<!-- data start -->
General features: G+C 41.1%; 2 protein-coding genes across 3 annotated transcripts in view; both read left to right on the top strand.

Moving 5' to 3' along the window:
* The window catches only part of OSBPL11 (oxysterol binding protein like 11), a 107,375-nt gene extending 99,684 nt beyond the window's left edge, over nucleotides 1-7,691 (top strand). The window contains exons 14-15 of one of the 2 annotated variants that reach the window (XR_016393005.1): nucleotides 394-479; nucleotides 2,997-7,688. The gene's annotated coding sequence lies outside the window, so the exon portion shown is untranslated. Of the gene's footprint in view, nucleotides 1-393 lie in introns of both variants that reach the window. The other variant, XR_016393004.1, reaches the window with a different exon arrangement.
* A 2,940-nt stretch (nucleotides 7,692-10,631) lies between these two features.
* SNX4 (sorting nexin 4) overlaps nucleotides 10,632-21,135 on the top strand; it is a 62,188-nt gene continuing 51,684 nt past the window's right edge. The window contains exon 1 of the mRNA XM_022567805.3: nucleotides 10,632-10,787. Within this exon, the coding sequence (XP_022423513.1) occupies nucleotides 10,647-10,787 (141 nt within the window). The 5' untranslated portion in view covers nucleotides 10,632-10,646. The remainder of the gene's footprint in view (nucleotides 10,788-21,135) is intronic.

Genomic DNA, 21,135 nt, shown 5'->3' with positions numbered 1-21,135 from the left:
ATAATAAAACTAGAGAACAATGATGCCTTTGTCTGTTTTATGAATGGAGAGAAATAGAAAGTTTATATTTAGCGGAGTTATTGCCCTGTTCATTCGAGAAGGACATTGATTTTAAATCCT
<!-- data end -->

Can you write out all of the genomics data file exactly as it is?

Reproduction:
General features: G+C 41.1%; 2 protein-coding genes across 3 annotated transcripts in view; both read left to right on the top strand.

Moving 5' to 3' along the window:
* The window catches only part of OSBPL11 (oxysterol binding protein like 11), a 107,375-nt gene extending 99,684 nt beyond the window's left edge, over nucleotides 1-7,691 (top strand). The window contains exons 14-15 of one of the 2 annotated variants that reach the window (XR_016393005.1): nucleotides 394-479; nucleotides 2,997-7,688. The gene's annotated coding sequence lies outside the window, so the exon portion shown is untranslated. Of the gene's footprint in view, nucleotides 1-393 lie in introns of both variants that reach the window. The other variant, XR_016393004.1, reaches the window with a different exon arrangement.
* A 2,940-nt stretch (nucleotides 7,692-10,631) lies between these two features.
* SNX4 (sorting nexin 4) overlaps nucleotides 10,632-21,135 on the top strand; it is a 62,188-nt gene continuing 51,684 nt past the window's right edge. The window contains exon 1 of the mRNA XM_022567805.3: nucleotides 10,632-10,787. Within this exon, the coding sequence (XP_022423513.1) occupies nucleotides 10,647-10,787 (141 nt within the window). The 5' untranslated portion in view covers nucleotides 10,632-10,646. The remainder of the gene's footprint in view (nucleotides 10,788-21,135) is intronic.

Genomic DNA, 21,135 nt, shown 5'->3' with positions numbered 1-21,135 from the left:
ATAATAAAACTAGAGAACAATGATGCCTTTGTCTGTTTTATGAATGGAGAGAAATAGAAAGTTTATATTTAGCGGAGTTATTGCCCTGTTCATTCGAGAAGGACATTGATTTTAAATCCT